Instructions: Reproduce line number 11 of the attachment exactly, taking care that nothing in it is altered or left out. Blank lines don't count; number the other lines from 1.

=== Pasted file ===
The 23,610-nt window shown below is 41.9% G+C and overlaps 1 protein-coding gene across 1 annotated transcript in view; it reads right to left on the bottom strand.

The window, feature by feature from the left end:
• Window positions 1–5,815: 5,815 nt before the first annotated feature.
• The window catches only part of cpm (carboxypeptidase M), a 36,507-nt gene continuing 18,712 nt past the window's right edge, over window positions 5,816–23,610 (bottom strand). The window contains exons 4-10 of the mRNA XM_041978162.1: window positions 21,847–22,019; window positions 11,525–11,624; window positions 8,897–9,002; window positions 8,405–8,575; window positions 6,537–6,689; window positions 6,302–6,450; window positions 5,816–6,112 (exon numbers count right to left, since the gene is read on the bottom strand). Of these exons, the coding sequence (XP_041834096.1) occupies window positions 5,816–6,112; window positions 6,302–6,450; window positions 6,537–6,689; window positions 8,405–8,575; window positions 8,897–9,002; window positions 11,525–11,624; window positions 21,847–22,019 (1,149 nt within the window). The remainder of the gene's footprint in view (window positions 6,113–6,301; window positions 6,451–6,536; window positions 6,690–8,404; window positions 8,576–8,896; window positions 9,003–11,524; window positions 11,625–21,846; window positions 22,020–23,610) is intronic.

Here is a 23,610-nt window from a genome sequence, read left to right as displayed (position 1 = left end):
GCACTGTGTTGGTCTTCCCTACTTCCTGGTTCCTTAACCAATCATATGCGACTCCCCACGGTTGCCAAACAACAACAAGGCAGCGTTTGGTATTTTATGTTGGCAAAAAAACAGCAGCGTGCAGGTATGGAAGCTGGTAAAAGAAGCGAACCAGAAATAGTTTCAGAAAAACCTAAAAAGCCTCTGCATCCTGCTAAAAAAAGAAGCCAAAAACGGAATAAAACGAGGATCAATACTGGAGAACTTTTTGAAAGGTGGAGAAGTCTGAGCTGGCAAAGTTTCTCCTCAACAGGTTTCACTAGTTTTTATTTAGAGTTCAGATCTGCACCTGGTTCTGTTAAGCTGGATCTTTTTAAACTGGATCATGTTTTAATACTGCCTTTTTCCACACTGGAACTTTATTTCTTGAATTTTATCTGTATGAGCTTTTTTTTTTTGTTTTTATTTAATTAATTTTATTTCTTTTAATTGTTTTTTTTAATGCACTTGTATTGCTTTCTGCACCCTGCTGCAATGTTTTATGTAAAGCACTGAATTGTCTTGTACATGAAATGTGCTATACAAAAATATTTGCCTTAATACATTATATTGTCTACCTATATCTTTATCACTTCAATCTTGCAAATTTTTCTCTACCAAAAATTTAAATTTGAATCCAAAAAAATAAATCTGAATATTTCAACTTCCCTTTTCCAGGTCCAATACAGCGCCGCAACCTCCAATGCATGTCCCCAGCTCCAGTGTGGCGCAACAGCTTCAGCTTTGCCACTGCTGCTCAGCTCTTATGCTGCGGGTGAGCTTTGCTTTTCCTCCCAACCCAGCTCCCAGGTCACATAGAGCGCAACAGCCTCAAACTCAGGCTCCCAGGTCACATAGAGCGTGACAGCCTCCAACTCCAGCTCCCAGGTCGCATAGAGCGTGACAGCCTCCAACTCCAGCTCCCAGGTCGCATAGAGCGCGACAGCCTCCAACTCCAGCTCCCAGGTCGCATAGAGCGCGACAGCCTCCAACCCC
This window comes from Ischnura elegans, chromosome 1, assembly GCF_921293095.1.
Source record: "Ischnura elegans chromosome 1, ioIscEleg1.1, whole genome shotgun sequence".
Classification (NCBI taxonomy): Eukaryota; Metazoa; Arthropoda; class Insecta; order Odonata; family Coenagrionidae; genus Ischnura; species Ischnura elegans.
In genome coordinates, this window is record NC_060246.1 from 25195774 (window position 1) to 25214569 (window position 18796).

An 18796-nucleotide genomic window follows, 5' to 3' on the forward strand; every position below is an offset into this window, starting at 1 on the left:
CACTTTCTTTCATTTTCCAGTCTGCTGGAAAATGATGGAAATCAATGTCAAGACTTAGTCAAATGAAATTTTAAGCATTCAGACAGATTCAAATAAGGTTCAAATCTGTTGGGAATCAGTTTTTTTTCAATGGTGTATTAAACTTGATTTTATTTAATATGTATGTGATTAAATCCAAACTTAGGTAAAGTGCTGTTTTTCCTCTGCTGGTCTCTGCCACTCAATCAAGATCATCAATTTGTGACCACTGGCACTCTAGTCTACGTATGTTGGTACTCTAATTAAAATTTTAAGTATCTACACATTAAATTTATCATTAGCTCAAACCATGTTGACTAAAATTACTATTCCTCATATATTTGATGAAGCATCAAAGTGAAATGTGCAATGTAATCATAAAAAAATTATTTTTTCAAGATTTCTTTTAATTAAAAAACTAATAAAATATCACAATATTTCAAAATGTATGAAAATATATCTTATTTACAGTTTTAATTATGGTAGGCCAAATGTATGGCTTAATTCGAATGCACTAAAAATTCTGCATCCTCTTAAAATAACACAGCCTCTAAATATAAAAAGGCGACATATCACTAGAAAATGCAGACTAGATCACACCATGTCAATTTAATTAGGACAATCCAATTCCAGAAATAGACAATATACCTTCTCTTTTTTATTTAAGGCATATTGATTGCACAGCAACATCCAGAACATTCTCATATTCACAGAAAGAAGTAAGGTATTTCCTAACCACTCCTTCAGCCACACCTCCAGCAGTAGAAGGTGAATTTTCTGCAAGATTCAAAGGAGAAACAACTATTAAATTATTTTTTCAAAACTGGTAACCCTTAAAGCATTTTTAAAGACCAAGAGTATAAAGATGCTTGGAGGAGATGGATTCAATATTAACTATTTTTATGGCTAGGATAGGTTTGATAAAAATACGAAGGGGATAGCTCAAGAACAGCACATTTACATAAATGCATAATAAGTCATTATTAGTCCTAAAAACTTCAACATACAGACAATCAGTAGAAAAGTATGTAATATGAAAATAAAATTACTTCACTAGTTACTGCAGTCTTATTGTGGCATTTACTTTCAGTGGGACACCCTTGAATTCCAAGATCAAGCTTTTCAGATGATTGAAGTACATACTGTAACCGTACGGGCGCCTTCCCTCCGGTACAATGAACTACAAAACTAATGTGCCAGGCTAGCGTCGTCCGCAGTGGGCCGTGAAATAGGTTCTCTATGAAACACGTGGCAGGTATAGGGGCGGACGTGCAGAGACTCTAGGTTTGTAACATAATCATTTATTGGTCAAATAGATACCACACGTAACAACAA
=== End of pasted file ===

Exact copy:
An 18796-nucleotide genomic window follows, 5' to 3' on the forward strand; every position below is an offset into this window, starting at 1 on the left: